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The Occupational Safety and Health Administration (OSHA) began an investigation into Indiana's state-level workplace safety agency after reports that the group was threatening employee safety under a new quota requirement.
According to the Indianapolis Star, the agency tried to increase inspections without hiring additional staff – a move that could lead to less thorough investigations. The new quota gives inspectors an average of 4.1 days to complete a yearly total of 61 inspections.
The short time period to complete the inspections may cause Indiana OSHA inspectors to feel obligated to breeze through the process of ensuring the proper safety procedures are followed and lead to artificially inflated inspection numbers.
The news report found that proper inspections take days or weeks to get sampling results back from a lab, which makes completing an inspection in four days almost impossible. One IOSHA inspection at Sensient Flavors, for example, identified serious safety violations taking place at the facility that was putting workers' health at risk. IOSHA found workers were being exposed to high levels of a chemical associated with fatal lung disease, and that more than a third of the employees were suffering from restrictive lung function. That inspection took nearly six months to complete, the Indianapolis Star reported. Under the new quota, however, such violations may not be identified.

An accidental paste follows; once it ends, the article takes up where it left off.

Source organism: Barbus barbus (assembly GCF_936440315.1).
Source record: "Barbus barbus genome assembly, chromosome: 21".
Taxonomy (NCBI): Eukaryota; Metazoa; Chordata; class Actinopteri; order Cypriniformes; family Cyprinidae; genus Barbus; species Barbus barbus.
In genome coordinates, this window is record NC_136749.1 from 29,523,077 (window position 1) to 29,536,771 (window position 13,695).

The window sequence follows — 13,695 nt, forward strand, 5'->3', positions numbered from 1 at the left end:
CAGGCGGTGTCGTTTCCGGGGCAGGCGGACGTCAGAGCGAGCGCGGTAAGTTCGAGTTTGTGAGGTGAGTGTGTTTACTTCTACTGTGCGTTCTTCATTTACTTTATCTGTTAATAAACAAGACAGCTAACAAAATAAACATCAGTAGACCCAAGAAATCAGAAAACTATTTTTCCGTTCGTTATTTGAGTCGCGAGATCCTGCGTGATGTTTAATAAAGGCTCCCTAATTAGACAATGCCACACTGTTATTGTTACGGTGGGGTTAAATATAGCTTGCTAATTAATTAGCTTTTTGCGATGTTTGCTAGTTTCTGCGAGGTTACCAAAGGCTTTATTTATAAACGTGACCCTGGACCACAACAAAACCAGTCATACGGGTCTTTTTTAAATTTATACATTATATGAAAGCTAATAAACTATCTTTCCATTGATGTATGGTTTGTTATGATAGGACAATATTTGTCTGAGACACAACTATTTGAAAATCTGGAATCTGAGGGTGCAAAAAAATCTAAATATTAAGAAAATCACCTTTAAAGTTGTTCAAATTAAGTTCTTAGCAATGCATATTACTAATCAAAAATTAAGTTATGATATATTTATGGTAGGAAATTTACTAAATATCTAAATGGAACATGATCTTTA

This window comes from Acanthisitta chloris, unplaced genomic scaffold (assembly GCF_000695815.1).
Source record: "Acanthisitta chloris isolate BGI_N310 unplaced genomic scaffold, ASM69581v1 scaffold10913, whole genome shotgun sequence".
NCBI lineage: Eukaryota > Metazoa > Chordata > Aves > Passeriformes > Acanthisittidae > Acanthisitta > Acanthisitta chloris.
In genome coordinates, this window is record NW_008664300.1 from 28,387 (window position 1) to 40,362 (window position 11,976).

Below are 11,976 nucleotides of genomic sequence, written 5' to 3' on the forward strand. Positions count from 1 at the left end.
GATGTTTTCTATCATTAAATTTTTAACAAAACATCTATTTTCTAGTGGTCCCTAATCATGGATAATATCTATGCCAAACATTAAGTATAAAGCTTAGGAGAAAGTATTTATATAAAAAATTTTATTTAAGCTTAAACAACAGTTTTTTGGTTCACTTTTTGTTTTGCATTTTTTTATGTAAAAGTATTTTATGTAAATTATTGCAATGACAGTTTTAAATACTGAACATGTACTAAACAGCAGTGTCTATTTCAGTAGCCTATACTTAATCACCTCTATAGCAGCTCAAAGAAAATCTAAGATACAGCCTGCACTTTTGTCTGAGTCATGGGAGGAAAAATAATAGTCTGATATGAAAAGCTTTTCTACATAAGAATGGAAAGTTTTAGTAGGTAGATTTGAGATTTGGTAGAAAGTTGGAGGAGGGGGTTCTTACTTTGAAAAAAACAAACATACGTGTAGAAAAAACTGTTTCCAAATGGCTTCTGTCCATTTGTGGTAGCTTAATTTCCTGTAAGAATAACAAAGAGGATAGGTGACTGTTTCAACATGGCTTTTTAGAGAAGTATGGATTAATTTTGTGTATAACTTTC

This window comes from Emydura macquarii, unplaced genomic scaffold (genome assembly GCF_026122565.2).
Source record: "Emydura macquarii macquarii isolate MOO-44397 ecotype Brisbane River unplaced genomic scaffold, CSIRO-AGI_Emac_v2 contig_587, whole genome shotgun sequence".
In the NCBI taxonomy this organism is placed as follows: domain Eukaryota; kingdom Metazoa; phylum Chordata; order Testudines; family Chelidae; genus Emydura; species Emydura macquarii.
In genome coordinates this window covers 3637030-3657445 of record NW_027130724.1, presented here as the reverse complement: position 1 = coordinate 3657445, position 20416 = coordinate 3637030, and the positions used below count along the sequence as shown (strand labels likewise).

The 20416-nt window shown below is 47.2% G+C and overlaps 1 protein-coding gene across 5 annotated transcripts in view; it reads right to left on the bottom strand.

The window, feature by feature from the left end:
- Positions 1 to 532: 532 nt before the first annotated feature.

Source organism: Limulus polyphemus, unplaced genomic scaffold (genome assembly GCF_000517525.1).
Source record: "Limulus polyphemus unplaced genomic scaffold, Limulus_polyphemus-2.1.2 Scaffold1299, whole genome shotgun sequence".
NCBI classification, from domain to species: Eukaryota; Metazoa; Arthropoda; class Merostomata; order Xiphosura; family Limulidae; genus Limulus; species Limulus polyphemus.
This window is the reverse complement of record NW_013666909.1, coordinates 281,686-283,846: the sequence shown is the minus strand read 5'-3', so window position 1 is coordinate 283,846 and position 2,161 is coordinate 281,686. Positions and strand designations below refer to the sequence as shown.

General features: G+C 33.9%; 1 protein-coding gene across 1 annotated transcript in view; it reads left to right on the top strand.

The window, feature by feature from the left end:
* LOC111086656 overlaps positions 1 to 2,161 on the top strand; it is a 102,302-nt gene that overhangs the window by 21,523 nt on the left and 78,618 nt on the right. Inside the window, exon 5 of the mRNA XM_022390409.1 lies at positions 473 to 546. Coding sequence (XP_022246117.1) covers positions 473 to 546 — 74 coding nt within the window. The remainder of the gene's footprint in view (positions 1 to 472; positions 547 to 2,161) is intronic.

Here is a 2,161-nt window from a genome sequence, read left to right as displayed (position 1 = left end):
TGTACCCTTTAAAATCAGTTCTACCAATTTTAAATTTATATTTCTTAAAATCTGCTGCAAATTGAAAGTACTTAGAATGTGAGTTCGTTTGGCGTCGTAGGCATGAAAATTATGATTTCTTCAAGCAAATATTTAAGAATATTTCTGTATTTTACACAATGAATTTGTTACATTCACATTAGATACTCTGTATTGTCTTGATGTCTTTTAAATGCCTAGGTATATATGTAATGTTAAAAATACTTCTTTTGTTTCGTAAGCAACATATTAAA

Along with completing inspections in less time, inspectors working with IOSHA are also now encouraged to find at least two serious, knowing or repeat violations for every inspection they complete because those violations record the highest fines for companies, the article stated.
IOSHA's inspection numbers have dramatically decreased
Indiana's branch of the federal agency completed the least number of inspections in the state since it was offered federal approval to operate the program more than 25 years ago. According to the Indianapolis Star, only 1,332 inspections were performed in 2012, compared to as many as 8,000 inspections per year in the late 1980s.
IOSHA also fails to meet required staffing levels by approximately 30 personnel. The state is supposed to have at least 70 inspectors and only has about 40, the source stated.
"Not all situations are the same," said Frank Rosenthal, associate professor of occupational and environmental health sciences at Purdue University. "OSHA inspectors may need time to prepare for complex measurements, time to carry them out, time to get laboratory results and time to interpret the findings."
Worker safety can be significantly compromised as a result of the new quota system. In order to complete a higher number of inspections, IOSHA should hire additional employees, Rosenthal added.
In the case of Sensient Flavors, a toxic gas detector can assist inspectors who are looking for employee exposure to dangerous chemicals and gases.
Industrial Safety News brought to you by Safety Systems Technology, Inc., leaders in fire and gas detection systems.